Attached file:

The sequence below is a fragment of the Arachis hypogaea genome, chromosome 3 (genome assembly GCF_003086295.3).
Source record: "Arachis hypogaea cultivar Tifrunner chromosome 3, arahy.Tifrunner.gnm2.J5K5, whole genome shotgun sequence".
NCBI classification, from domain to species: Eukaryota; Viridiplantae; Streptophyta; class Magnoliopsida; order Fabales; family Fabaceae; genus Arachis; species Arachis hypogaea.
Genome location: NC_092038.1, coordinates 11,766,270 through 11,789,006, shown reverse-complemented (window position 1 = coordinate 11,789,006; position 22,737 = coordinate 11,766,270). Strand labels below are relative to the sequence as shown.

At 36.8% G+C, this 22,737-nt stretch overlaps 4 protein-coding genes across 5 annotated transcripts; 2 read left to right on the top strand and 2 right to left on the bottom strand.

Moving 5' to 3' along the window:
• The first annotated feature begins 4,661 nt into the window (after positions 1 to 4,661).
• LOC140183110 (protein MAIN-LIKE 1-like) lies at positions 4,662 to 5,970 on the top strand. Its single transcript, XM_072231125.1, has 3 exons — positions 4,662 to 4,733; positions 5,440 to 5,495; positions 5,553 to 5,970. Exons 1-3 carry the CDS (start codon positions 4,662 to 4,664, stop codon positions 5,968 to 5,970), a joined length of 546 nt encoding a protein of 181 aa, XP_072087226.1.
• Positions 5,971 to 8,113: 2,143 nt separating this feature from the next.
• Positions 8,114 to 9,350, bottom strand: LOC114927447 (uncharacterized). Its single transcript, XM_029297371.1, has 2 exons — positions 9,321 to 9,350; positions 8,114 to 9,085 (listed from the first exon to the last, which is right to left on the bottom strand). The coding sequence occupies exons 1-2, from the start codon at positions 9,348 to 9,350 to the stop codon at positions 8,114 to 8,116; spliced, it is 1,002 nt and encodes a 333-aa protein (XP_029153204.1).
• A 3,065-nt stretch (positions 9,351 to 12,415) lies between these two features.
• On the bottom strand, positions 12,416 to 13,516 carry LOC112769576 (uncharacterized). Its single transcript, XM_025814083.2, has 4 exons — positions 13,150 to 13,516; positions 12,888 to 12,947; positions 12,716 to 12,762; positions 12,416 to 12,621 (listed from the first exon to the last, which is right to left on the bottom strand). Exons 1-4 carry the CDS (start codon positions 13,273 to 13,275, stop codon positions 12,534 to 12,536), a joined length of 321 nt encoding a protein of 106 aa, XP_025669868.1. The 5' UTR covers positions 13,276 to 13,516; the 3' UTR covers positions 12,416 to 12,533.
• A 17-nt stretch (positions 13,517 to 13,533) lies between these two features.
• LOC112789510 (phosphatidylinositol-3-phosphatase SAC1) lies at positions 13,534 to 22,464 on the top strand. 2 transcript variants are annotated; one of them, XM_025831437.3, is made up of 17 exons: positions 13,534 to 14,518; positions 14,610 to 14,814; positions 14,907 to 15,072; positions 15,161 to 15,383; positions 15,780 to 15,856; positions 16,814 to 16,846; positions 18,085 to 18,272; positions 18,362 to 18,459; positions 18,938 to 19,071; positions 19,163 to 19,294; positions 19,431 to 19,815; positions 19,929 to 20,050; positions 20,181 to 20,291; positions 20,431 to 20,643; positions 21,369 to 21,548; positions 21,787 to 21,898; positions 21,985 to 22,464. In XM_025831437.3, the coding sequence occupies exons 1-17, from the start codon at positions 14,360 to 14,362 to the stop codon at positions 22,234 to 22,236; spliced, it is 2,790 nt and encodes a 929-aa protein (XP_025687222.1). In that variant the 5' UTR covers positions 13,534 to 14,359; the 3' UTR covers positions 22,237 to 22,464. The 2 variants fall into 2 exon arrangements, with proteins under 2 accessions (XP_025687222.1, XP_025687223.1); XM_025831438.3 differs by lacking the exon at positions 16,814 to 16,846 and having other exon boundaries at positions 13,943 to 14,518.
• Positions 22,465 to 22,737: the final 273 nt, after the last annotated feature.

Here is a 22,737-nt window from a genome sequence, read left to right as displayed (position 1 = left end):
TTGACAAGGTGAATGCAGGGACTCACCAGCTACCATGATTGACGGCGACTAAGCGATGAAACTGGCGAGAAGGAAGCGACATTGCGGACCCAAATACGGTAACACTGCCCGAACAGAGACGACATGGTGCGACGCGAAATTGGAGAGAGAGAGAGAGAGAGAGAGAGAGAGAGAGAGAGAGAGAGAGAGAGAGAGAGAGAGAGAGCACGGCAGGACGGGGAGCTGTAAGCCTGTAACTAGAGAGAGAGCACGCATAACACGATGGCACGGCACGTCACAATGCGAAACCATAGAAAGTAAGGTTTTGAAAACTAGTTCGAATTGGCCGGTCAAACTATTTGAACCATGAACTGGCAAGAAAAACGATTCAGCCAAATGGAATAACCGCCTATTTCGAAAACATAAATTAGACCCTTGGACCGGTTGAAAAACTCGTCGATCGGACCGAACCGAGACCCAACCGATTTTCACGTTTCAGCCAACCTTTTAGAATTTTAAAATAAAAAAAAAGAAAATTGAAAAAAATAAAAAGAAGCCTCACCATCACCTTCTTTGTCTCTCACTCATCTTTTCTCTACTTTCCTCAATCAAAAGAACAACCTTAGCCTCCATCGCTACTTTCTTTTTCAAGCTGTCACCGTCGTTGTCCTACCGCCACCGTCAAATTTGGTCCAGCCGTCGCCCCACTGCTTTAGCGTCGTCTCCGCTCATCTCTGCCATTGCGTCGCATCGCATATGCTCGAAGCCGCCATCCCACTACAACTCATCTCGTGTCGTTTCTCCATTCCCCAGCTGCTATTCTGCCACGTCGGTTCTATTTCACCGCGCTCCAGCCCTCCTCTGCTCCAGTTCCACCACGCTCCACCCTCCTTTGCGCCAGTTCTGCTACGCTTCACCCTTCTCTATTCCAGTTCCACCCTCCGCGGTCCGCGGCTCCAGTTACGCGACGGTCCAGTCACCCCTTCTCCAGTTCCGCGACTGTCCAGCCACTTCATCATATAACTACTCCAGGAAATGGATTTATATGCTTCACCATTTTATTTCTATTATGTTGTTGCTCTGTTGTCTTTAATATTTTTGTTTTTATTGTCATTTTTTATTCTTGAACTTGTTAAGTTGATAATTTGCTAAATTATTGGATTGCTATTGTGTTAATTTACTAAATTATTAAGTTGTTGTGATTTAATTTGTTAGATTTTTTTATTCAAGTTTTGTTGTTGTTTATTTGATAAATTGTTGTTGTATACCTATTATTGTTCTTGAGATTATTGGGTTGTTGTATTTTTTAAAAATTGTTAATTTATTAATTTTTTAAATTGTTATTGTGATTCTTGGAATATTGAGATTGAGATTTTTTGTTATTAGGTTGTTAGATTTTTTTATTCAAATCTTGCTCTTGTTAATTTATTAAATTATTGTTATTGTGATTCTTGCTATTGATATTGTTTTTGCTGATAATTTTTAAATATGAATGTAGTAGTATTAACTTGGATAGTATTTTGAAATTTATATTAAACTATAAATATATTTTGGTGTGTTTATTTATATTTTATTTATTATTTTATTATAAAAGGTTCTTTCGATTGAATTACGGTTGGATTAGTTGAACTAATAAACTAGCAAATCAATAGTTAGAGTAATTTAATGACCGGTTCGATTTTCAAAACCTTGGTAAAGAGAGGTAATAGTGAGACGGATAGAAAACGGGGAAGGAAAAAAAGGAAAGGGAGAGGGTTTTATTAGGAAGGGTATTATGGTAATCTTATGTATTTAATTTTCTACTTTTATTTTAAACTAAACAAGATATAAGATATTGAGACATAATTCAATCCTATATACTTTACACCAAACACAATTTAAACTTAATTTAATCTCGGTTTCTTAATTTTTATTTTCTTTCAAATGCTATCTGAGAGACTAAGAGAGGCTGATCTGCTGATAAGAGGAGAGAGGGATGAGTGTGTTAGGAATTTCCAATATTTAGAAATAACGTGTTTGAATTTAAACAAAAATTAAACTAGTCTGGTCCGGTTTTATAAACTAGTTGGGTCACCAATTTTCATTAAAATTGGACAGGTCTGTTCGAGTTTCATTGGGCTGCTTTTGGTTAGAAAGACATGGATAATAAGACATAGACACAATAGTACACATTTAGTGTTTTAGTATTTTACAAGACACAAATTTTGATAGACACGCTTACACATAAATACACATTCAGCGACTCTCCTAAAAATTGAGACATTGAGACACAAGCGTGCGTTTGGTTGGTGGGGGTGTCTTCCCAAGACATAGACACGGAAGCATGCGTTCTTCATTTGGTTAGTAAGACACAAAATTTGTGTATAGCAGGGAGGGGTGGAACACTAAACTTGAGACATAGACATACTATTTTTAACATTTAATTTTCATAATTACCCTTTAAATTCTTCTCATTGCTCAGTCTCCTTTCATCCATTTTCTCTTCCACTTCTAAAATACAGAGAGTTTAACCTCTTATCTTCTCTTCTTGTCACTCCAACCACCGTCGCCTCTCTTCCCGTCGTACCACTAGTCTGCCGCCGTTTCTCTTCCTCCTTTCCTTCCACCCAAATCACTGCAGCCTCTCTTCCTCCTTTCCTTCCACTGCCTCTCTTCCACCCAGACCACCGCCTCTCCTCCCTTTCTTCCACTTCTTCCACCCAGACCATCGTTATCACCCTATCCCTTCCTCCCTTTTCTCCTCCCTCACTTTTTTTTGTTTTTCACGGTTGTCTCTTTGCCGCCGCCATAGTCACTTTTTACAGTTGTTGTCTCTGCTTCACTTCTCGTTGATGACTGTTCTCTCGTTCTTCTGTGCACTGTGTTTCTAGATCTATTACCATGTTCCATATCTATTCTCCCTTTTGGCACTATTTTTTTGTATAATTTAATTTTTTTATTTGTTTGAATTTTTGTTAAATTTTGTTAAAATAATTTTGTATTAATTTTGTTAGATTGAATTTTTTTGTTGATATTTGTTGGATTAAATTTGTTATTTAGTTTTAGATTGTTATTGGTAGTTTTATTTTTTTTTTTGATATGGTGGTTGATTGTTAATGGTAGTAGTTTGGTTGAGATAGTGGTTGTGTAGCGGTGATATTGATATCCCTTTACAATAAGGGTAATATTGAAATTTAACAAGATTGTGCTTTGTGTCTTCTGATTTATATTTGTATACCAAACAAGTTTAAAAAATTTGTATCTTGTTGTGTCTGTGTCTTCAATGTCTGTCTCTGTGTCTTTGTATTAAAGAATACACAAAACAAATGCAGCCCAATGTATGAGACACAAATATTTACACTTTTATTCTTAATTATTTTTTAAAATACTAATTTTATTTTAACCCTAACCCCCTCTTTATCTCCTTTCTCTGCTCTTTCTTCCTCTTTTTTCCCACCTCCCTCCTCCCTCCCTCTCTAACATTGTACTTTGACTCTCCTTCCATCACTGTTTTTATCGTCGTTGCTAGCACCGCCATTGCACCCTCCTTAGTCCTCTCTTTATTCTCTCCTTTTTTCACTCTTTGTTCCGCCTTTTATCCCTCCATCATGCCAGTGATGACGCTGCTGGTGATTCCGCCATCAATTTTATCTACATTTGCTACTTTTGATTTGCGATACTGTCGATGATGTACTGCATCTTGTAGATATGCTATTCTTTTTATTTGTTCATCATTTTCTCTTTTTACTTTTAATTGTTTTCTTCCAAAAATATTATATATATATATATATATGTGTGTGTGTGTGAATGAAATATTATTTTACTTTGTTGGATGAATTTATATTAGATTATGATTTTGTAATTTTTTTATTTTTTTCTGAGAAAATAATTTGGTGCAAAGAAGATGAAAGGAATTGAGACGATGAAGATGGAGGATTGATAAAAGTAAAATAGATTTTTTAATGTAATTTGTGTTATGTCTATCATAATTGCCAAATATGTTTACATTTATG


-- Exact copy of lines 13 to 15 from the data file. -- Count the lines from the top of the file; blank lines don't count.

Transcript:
• A 17-nt stretch (positions 13,517 to 13,533) lies between these two features.
• LOC112789510 (phosphatidylinositol-3-phosphatase SAC1) lies at positions 13,534 to 22,464 on the top strand. 2 transcript variants are annotated; one of them, XM_025831437.3, is made up of 17 exons: positions 13,534 to 14,518; positions 14,610 to 14,814; positions 14,907 to 15,072; positions 15,161 to 15,383; positions 15,780 to 15,856; positions 16,814 to 16,846; positions 18,085 to 18,272; positions 18,362 to 18,459; positions 18,938 to 19,071; positions 19,163 to 19,294; positions 19,431 to 19,815; positions 19,929 to 20,050; positions 20,181 to 20,291; positions 20,431 to 20,643; positions 21,369 to 21,548; positions 21,787 to 21,898; positions 21,985 to 22,464. In XM_025831437.3, the coding sequence occupies exons 1-17, from the start codon at positions 14,360 to 14,362 to the stop codon at positions 22,234 to 22,236; spliced, it is 2,790 nt and encodes a 929-aa protein (XP_025687222.1). In that variant the 5' UTR covers positions 13,534 to 14,359; the 3' UTR covers positions 22,237 to 22,464. The 2 variants fall into 2 exon arrangements, with proteins under 2 accessions (XP_025687222.1, XP_025687223.1); XM_025831438.3 differs by lacking the exon at positions 16,814 to 16,846 and having other exon boundaries at positions 13,943 to 14,518.
• Positions 22,465 to 22,737: the final 273 nt, after the last annotated feature.